Citigroup's Pyrrhic Victory


Nearly every week brings new hope that our largest and most important financial companies are making progress at putting former misdeeds behind them.

Yesterday, it was announced that Citigroup (NYS: C) , the nation's third largest bank by assets, has agreed to pay $590 million in damages, to settle a lawsuit related to the financial crisis.

The class action was brought on behalf of investors who purchased shares in the lender between the beginning of February 2007, and the middle of April 2008. At the heart of it is the allegation that Citi's executives knowingly concealed losses related to collateralized debt obligations that it had ostensibly sold to institutional investors.

More specifically, the complaint averred that Citi misled investors in 2007, when it disclosed that it held $43 billion of super senior CDO tranches when, in reality, the number was closer to $54 billion. The additional $10 billion related to the CDOs it claimed to have sold, albeit with one minor proviso: Citi guaranteed the buyers against any losses incurred by the toxic securities.

While the bank "denies the allegations," and claims to be entering into the settlement "solely to eliminate the uncertainties, burden and expense of further protracted litigation," it nevertheless acknowledges that it "will be pleased to put this matter behind us," and that the settlement "is a significant step toward resolving our exposure to claims arising from the period of the financial crisis."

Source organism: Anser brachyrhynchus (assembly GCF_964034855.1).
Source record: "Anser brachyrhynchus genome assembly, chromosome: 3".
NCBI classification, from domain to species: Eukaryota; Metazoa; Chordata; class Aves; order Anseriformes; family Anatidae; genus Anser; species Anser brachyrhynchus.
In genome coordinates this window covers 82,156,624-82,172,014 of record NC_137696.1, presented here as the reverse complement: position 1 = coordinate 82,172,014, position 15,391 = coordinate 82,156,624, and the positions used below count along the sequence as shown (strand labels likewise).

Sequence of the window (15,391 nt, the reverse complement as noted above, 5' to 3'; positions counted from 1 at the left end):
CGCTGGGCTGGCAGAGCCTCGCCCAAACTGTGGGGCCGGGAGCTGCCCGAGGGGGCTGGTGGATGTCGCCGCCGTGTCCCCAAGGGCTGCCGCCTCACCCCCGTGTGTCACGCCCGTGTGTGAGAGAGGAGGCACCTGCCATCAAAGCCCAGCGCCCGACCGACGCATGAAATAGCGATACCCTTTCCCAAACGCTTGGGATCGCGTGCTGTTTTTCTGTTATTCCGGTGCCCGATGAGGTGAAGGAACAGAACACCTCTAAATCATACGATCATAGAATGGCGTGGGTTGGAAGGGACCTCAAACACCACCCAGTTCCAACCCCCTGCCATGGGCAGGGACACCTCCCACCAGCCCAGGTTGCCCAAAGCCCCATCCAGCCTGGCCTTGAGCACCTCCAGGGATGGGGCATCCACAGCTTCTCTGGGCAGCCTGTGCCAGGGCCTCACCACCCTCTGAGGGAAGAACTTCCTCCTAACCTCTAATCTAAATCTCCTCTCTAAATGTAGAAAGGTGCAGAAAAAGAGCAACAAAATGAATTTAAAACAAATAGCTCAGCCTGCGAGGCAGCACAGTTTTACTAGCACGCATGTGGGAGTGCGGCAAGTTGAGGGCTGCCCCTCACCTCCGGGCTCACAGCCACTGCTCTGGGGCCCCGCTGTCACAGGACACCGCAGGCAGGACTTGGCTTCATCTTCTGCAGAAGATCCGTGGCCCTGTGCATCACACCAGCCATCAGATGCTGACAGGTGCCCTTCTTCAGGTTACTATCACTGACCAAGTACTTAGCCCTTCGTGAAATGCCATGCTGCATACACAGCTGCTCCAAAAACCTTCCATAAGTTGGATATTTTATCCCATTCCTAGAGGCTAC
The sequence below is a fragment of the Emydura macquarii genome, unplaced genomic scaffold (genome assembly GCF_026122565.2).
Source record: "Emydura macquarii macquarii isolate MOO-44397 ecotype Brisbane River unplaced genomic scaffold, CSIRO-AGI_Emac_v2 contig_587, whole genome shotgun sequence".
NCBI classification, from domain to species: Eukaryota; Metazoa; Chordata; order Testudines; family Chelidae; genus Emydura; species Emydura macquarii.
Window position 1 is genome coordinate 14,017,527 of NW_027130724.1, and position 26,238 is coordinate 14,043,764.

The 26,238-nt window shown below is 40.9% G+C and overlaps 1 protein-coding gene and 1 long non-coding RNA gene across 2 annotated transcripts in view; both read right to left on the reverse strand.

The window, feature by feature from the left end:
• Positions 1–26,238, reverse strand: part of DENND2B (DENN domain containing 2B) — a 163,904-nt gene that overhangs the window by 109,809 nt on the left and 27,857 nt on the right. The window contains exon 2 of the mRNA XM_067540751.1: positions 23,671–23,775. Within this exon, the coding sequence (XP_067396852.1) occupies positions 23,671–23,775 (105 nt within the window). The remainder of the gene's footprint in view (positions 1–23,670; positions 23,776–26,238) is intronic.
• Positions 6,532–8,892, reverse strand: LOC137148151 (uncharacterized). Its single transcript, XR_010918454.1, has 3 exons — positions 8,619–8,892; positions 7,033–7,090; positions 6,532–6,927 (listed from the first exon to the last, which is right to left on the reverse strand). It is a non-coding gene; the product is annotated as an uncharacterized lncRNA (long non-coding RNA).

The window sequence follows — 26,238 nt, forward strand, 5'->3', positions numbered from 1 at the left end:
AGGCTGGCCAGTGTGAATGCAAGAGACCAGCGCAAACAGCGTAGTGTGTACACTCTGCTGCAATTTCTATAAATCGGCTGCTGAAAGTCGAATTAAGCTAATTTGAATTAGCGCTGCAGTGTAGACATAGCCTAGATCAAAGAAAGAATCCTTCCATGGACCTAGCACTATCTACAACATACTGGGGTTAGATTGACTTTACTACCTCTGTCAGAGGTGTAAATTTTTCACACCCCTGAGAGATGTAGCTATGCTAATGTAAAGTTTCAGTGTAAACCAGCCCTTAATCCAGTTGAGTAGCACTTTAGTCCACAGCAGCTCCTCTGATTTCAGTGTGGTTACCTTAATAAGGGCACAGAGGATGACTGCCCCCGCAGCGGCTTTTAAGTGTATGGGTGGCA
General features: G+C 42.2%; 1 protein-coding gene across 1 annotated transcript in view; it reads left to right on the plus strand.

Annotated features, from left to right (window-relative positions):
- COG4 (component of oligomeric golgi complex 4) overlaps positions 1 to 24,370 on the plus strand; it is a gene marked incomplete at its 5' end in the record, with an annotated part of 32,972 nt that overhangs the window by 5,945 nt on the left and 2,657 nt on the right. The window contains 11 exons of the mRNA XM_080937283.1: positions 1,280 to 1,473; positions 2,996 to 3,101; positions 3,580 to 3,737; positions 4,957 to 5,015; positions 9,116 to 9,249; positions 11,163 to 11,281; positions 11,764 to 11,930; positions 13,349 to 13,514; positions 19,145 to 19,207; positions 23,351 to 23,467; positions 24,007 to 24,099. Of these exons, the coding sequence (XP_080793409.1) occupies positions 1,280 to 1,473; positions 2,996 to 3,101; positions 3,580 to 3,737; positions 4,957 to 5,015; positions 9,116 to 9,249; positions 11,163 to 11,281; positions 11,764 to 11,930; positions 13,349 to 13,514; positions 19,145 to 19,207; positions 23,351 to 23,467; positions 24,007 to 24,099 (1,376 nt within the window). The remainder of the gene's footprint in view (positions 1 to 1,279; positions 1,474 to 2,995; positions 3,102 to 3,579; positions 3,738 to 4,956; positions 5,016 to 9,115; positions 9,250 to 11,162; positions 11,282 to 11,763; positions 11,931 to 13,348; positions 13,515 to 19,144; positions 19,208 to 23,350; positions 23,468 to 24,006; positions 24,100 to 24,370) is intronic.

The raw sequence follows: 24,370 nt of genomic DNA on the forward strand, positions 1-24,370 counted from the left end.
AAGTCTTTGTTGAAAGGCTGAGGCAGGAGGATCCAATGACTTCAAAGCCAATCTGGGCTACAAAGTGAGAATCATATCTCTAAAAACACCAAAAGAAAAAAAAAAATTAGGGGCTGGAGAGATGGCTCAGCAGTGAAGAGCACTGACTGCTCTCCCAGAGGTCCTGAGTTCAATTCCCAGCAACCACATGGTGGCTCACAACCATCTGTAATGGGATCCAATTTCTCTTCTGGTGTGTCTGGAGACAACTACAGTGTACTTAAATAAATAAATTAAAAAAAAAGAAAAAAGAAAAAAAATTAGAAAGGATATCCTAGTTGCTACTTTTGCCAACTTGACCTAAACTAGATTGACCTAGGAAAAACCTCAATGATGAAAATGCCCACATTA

At the end of the day, of course, the settlement is a pyrrhic victory, taxing current shareholders for the wrongdoing of former executives, like Chuck Prince, who received a $38 million golden parachute upon his retirement in 2007, and famously noted in the lead up to the crisis that, "As long as the music is playing, you've got to get up and dance."

It's for these reason, and many others, that investors in financial stocks are getting back to the basics and investing in solid, successful, and conventional banks, like the one identified by our analysts in our most recent free report, "The Only Big Bank Built to Last." To learn the identity of this bank, simply click here now.

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Fool contributor John Maxfield does not have a financial position in Citigroup. The Motley Fool owns shares of Citigroup. The Motley Fool has adisclosure policy.We Fools may not all hold the same opinions, but we all believe thatconsidering a diverse range of insightsmakes us better investors. Try any of our Foolish newsletter servicesfree for 30 days.

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